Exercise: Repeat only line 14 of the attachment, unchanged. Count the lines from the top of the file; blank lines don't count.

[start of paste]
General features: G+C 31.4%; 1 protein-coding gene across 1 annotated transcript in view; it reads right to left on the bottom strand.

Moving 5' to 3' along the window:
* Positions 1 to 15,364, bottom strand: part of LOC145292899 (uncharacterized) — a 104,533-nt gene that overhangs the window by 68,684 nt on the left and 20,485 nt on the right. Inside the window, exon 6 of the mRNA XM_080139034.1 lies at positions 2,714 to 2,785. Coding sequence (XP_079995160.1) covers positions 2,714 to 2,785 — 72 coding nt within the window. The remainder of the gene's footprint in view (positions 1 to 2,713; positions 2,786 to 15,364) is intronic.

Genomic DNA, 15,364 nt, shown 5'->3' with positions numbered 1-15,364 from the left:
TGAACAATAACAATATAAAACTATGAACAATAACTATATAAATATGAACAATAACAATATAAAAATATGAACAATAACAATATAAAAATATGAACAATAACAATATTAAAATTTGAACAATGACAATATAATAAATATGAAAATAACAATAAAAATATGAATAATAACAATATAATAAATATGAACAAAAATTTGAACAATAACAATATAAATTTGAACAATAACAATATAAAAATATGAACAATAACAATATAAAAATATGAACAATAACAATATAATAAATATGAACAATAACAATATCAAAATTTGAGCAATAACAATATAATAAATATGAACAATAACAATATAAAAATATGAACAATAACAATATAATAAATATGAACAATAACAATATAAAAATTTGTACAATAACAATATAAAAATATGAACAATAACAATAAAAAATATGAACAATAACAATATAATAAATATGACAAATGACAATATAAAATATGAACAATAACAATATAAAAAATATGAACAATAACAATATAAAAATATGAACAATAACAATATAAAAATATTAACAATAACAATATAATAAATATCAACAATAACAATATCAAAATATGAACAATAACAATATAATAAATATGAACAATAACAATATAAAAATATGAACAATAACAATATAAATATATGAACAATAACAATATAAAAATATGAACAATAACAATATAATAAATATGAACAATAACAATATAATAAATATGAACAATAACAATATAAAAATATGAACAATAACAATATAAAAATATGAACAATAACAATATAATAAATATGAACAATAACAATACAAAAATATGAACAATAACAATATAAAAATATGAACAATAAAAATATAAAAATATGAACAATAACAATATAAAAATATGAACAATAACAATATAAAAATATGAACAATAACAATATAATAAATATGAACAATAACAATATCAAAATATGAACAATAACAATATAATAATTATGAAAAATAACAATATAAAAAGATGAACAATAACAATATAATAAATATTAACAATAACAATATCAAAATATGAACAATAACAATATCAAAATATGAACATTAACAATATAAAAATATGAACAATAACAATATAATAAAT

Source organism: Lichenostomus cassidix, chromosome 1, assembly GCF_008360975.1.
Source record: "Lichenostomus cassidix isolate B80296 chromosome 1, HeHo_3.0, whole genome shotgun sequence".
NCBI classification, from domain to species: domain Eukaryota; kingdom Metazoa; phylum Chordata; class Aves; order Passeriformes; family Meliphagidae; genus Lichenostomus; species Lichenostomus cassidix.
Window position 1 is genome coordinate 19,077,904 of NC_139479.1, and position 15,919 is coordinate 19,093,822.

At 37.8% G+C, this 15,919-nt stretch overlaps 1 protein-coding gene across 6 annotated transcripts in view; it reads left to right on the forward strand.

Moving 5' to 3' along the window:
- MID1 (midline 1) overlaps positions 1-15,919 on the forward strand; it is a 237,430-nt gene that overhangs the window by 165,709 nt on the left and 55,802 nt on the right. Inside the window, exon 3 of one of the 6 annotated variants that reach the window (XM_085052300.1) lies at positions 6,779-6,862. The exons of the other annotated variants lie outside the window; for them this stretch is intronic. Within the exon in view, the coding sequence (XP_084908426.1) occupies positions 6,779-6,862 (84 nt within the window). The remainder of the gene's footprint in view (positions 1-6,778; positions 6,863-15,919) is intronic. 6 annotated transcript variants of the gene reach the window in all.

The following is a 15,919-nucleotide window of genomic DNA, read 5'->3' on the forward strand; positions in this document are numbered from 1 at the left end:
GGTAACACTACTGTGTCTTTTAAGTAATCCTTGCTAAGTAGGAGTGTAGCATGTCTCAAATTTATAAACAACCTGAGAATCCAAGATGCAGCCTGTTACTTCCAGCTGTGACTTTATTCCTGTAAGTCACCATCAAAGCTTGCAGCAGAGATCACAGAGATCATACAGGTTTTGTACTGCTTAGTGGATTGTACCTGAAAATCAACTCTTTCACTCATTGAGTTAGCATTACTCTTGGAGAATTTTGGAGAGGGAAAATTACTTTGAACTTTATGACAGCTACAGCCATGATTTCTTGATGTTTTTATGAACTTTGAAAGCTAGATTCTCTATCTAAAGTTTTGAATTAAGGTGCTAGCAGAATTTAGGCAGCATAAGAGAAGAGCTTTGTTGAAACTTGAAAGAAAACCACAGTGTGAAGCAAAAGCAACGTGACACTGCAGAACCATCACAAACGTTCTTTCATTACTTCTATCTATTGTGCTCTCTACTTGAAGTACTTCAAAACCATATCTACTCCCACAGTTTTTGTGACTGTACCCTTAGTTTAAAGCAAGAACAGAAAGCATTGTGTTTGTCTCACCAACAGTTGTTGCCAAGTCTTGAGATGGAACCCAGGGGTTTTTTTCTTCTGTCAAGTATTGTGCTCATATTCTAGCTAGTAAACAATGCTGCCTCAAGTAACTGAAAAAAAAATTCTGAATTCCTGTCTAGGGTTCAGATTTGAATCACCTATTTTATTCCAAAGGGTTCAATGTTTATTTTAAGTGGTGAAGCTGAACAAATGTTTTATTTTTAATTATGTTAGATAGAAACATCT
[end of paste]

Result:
GGTAACACTACTGTGTCTTTTAAGTAATCCTTGCTAAGTAGGAGTGTAGCATGTCTCAAATTTATAAACAACCTGAGAATCCAAGATGCAGCCTGTTACTTCCAGCTGTGACTTTATTCCTGTAAGTCACCATCAAAGCTTGCAGCAGAGATCACAGAGATCATACAGGTTTTGTACTGCTTAGTGGATTGTACCTGAAAATCAACTCTTTCACTCATTGAGTTAGCATTACTCTTGGAGAATTTTGGAGAGGGAAAATTACTTTGAACTTTATGACAGCTACAGCCATGATTTCTTGATGTTTTTATGAACTTTGAAAGCTAGATTCTCTATCTAAAGTTTTGAATTAAGGTGCTAGCAGAATTTAGGCAGCATAAGAGAAGAGCTTTGTTGAAACTTGAAAGAAAACCACAGTGTGAAGCAAAAGCAACGTGACACTGCAGAACCATCACAAACGTTCTTTCATTACTTCTATCTATTGTGCTCTCTACTTGAAGTACTTCAAAACCATATCTACTCCCACAGTTTTTGTGACTGTACCCTTAGTTTAAAGCAAGAACAGAAAGCATTGTGTTTGTCTCACCAACAGTTGTTGCCAAGTCTTGAGATGGAACCCAGGGGTTTTTTTCTTCTGTCAAGTATTGTGCTCATATTCTAGCTAGTAAACAATGCTGCCTCAAGTAACTGAAAAAAAAATTCTGAATTCCTGTCTAGGGTTCAGATTTGAATCACCTATTTTATTCCAAAGGGTTCAATGTTTATTTTAAGTGGTGAAGCTGAACAAATGTTTTATTTTTAATTATGTTAGATAGAAACATCT